A caveat, though. I often struggle with this origin story. The plain facts are: He died, then I started writing fiction. But I hate the idea that I wouldn’t be writing fiction if he hadn’t died. I can’t stand the thought that his death was necessary to create this passion. I frequently go back to my journals around and before that time period. I believe I’ve found the seeds of my current self in there, and that I would have found my way to fiction eventually. It probably would have taken a little longer.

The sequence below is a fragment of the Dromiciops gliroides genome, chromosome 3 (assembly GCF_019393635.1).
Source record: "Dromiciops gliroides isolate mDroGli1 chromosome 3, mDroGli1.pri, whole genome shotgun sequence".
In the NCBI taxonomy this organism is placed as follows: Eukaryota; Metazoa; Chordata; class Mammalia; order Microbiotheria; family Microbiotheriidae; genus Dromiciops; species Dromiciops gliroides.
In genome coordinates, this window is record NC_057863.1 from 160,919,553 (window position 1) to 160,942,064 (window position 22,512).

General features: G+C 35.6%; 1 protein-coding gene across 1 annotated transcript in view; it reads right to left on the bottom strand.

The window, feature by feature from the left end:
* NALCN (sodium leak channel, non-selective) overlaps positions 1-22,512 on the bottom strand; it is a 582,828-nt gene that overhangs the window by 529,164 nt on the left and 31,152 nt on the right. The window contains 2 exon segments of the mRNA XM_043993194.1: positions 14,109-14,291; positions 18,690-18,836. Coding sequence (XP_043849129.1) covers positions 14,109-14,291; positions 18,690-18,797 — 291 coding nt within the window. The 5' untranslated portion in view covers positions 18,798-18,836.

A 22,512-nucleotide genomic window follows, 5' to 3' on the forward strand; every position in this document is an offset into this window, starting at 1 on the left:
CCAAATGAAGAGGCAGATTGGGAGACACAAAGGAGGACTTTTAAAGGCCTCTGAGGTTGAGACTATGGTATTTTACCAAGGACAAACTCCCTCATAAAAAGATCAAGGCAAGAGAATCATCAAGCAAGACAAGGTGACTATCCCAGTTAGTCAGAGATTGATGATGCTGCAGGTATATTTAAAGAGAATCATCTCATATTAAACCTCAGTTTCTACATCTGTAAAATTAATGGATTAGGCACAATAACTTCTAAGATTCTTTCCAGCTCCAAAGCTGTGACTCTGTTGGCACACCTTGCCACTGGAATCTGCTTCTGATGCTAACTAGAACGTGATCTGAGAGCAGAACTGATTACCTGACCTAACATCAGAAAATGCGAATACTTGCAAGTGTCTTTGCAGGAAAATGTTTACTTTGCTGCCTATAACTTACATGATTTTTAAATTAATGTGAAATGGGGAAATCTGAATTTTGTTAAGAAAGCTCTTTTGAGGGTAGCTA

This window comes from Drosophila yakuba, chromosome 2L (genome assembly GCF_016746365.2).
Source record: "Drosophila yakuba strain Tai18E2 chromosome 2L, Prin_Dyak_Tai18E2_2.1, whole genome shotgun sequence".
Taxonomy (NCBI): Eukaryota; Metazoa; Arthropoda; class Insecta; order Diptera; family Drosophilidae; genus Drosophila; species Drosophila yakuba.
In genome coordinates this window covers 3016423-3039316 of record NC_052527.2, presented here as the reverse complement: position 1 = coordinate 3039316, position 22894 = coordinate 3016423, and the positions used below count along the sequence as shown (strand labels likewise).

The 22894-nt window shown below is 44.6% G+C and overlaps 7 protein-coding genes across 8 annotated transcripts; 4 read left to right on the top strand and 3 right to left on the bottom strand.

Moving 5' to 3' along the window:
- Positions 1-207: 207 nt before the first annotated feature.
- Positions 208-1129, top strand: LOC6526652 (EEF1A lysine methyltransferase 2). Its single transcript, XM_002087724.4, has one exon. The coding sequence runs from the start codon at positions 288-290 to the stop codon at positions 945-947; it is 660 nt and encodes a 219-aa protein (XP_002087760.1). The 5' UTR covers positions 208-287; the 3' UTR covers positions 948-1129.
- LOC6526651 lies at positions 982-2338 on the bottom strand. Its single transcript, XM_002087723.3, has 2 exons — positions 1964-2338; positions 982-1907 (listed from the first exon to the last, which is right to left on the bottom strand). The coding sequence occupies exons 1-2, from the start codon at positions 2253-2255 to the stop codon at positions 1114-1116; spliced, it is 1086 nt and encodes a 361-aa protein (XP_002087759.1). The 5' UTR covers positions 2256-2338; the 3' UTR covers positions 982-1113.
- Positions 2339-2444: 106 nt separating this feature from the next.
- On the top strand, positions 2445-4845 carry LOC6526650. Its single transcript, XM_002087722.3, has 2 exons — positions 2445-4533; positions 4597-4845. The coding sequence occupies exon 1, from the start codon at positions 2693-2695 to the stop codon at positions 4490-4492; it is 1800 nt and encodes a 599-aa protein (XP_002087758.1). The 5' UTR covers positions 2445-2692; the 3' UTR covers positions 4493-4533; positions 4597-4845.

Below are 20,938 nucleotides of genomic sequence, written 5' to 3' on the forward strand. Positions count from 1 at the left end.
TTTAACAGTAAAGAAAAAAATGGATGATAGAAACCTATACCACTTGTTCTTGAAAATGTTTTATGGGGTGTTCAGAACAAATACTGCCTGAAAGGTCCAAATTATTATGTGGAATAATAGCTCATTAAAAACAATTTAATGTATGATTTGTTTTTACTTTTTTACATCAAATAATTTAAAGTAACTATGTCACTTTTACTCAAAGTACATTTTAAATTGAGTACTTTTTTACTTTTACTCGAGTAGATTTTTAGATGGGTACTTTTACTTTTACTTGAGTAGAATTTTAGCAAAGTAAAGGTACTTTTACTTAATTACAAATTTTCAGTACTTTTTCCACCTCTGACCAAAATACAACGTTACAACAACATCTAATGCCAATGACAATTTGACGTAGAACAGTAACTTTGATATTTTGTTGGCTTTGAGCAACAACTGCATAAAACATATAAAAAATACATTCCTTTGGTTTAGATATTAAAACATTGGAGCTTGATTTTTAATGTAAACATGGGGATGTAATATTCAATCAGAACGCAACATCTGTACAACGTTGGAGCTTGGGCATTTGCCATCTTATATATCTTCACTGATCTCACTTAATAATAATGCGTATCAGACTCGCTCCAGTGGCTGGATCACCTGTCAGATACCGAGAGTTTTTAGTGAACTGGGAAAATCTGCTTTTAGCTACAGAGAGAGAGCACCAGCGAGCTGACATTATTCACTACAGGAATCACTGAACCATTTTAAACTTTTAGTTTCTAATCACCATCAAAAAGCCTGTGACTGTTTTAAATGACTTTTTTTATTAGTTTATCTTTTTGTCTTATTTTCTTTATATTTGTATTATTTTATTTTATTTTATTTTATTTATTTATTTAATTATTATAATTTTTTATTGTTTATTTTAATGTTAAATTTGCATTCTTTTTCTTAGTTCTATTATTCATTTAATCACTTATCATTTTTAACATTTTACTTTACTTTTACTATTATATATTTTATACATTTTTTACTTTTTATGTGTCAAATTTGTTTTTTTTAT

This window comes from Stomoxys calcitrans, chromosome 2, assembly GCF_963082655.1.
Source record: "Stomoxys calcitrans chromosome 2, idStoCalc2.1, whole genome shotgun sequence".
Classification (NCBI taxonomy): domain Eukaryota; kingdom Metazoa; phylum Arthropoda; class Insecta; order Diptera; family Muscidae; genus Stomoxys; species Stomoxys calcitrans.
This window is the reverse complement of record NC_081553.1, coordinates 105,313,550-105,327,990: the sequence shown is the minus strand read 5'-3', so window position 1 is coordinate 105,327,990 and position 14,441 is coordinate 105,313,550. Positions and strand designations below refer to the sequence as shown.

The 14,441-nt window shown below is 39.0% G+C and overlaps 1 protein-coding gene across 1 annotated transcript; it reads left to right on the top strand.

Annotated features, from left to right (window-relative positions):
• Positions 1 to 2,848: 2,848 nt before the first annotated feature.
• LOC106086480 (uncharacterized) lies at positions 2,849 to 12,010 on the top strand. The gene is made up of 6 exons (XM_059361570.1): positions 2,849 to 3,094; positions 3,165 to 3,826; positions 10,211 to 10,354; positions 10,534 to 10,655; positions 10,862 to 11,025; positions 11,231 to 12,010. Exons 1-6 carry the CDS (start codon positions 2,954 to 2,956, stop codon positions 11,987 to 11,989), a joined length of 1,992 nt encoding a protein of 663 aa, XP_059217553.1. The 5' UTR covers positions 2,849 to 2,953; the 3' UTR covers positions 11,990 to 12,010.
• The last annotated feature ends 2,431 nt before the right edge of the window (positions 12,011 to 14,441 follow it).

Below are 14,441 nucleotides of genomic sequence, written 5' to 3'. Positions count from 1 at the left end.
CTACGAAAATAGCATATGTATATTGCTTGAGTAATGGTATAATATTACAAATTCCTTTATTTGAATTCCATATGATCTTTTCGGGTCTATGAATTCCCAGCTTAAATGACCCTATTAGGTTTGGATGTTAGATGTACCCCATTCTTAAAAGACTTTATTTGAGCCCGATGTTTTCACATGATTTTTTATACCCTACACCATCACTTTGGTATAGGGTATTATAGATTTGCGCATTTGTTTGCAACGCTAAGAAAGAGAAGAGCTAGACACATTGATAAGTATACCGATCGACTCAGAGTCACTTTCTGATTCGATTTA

What is your favorite genre to read? What is your favorite genre to write? If they are not the same, why do you think they are different?

My reading tastes are very eclectic. I can fall in love with anything if it is written well, no matter the genre. I read sci-fi, fantasy, realist, surrealist, classic, modern… I’ll read it all, if the sentences are strong enough to carry me through. But perhaps it’s helpful to say the book I always recommend is A Tale for the Time Being by Ruth Ozeki. It’s unbelievably beautiful and incorporates fantastic time-changing elements while bringing in discussions of Zen philosophy. The characters are real and the plot is engaging. It has everything I want in a story all at once.